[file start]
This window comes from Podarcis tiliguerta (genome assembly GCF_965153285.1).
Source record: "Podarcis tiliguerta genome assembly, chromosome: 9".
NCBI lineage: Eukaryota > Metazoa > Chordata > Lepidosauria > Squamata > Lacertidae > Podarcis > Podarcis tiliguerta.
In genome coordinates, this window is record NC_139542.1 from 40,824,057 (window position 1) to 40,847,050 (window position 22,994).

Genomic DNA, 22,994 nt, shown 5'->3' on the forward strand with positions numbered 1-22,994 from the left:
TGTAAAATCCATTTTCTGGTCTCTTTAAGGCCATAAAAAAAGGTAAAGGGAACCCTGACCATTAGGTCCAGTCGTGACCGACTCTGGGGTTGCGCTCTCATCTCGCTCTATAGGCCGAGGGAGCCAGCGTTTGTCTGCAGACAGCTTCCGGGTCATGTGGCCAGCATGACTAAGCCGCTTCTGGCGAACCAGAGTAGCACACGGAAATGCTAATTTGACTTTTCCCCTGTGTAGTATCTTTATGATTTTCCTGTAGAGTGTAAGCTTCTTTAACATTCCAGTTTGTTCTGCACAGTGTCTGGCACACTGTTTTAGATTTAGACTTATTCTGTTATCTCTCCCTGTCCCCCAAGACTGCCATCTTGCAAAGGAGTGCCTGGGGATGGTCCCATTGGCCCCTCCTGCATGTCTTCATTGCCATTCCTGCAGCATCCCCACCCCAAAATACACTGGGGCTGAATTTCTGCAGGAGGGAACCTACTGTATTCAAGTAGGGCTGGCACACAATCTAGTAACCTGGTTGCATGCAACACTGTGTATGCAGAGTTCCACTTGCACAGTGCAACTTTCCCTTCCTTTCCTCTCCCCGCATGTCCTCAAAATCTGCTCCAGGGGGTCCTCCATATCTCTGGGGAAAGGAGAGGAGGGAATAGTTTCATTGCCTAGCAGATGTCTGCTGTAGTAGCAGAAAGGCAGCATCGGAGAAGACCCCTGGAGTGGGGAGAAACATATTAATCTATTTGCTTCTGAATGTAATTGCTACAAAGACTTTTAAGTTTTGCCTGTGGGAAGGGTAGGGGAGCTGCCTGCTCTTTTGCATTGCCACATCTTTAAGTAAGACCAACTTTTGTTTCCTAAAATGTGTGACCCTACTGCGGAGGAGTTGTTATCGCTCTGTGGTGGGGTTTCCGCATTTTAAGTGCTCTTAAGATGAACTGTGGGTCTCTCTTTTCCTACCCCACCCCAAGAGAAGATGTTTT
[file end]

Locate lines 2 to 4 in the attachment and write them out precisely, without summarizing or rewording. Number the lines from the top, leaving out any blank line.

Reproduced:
Source record: "Podarcis tiliguerta genome assembly, chromosome: 9".
NCBI lineage: Eukaryota > Metazoa > Chordata > Lepidosauria > Squamata > Lacertidae > Podarcis > Podarcis tiliguerta.
In genome coordinates, this window is record NC_139542.1 from 40,824,057 (window position 1) to 40,847,050 (window position 22,994).